The Parlor Pizza Project Pop-Up at Oakley Wines Is All About the Dough

Parlor Pizza Project’s founder, a baker and transplant from Minneapolis, is following his passion for the pie in his weekly pop-up.

Parlor Pizza Project started in Alex Plattner’s Minneapolis living room—or parlor—last summer as a simple gathering of friends for a homemade pizza dinner. As he gained more experience as a baker and pizza maker, the project grew. By the time Plattner started selling his pizzas last winter at the Minneapolis bakery where he worked, he sold out immediately.

Photograph courtesy of Alex Plattner

Today, the project is a pop-up pizza shop at Oakley Wines. Every Sunday from 2–8 p.m., Plattner, who moved to Mt. Adams this year, sets up shop in the kitchen. He serves up a two-pizza menu and makes the pies in-house until either the end of the night or until he runs out of ingredients, whichever comes first.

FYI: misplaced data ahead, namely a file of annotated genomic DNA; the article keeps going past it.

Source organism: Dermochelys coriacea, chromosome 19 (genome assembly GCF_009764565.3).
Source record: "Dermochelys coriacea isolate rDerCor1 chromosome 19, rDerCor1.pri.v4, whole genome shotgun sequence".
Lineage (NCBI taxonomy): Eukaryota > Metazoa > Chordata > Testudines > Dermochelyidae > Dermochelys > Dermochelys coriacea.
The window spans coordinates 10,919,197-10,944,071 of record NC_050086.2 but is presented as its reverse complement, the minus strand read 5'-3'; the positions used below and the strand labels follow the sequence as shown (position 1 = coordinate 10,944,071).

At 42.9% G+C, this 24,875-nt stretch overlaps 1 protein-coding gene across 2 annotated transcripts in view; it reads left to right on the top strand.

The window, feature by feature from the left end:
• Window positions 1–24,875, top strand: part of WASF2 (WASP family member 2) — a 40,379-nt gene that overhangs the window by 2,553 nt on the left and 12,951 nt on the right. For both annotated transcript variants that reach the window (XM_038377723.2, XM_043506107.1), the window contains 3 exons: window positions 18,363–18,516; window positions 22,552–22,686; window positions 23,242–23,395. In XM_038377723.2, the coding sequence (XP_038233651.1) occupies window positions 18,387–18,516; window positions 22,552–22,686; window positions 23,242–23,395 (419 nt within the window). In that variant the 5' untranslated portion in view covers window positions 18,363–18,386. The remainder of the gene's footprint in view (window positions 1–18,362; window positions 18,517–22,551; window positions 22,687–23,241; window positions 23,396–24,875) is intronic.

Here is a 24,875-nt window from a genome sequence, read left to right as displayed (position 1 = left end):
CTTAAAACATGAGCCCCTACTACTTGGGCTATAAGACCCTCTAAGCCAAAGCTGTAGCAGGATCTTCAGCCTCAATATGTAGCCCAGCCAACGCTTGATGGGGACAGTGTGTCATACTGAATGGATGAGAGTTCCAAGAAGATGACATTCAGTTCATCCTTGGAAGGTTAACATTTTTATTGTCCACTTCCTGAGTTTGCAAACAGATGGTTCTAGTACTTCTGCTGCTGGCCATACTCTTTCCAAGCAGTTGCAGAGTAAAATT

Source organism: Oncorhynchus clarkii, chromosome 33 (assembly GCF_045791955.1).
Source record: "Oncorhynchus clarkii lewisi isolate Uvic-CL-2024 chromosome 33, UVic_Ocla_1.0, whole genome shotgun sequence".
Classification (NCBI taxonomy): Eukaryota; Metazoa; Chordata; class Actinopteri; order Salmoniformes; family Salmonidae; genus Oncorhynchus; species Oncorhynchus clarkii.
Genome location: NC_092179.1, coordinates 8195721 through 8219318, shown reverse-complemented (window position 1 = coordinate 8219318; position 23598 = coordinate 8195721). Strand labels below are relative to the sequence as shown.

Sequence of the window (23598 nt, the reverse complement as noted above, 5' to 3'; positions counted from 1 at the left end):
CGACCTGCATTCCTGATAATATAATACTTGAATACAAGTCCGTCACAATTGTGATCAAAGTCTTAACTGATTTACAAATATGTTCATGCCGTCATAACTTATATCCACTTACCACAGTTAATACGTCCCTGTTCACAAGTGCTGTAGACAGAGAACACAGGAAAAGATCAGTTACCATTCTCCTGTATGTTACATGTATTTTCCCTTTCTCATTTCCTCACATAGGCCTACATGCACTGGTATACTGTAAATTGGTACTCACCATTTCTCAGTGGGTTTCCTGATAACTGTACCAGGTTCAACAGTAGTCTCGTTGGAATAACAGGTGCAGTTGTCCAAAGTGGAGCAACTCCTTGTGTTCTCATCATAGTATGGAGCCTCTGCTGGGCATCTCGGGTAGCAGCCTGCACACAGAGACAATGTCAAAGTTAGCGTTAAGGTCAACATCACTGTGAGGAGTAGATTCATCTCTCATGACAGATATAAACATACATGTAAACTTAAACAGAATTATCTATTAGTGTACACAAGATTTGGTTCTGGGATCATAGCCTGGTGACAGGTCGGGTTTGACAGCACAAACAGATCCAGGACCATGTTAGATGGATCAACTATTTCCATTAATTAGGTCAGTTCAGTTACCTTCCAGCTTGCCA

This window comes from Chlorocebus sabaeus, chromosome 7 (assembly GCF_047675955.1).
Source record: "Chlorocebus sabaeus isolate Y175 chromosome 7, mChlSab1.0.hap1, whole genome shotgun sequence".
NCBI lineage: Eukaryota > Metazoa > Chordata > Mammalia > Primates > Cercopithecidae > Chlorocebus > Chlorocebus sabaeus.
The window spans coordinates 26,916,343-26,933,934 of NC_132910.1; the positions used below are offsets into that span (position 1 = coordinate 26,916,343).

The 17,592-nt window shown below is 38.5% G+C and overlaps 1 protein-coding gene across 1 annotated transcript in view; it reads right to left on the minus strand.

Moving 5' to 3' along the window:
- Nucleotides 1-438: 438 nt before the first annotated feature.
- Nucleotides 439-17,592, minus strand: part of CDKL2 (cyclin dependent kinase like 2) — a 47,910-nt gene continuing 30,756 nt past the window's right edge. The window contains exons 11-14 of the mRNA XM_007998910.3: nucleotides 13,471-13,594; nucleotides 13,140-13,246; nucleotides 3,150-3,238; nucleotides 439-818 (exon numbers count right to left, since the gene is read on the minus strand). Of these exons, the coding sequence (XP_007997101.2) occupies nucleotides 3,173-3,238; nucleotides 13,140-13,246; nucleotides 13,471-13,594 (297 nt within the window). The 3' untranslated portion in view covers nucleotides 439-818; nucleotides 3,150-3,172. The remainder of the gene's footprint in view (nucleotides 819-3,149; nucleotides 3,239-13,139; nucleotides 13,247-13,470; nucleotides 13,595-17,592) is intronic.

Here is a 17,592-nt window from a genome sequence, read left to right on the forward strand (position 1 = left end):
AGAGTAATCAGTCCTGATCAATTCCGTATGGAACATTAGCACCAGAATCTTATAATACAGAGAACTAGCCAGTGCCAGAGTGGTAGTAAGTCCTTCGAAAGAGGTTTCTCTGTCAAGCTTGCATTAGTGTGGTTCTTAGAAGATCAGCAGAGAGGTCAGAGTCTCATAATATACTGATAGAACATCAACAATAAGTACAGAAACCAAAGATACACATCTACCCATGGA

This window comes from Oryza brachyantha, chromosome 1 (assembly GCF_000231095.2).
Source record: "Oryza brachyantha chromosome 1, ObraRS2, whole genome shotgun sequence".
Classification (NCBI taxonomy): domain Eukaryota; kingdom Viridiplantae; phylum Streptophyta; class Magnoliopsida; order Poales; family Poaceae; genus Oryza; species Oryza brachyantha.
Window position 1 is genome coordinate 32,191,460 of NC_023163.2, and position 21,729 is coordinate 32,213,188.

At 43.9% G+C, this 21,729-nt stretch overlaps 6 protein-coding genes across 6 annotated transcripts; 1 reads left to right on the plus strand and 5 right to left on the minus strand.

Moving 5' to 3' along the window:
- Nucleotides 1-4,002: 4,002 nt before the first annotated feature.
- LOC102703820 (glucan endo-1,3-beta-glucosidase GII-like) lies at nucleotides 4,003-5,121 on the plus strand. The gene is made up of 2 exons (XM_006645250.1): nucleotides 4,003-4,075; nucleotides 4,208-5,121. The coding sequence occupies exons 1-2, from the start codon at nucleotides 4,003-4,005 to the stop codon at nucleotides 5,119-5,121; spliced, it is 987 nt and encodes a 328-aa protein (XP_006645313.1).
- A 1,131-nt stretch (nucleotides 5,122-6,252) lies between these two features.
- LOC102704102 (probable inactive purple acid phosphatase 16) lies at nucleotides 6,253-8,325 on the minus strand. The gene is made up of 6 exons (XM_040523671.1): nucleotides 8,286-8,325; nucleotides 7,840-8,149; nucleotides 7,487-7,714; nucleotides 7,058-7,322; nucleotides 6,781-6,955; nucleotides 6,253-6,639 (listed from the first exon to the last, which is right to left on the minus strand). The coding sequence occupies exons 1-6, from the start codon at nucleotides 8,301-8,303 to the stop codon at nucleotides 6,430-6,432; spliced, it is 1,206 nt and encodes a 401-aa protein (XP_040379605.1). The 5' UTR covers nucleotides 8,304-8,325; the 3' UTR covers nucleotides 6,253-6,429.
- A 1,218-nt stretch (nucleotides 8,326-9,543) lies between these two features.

“My whole childhood was seeking out pizza,” Plattner says. “It’s been a huge focus of mine for a long time.”

About three years ago, Plattner left the education field because he realized his passion could be his career. He started to look for jobs at the bakeries and pizzerias he respected. The idea, he says, was “Let me get a taste for it and get some experience and make sure this is really what I love, and it is.”

Photograph courtesy of Alex Plattner

Plattner focuses on his pies’ crust, the foundation of the pizza. His dough incorporates a variety of textures: He chars it, just a little, to add flavor and crunch, but it’s airy, too. He uses bread flour and thinks of his dough almost like a great local bread: hearty and substantial, not too heavy, and fully baked.

Plattner tops his pies with locally sourced ingredients. He picks up produce from ETC Produce & Provisions and meat from LK at Findlay Market and Smoking Goose in Indianapolis.

His Sunday menus include one meat pizza and a vegetarian feature. After about a month into his Parlor Pizza Projects at Oakley, the crowd favorite pie has featured pork sausage and pickled serrano peppers.

“I’m changing them really frequently so I can test out a lot of different topping combinations,” he says. “I hope to be able to give people more topping choices. At this scale, when it’s just me making all the pizzas, I’m keeping it simple.”

Parlor Pizza Project, Sundays 2-8 p.m. at Oakley Wines, 4011 Allison St., Oakley

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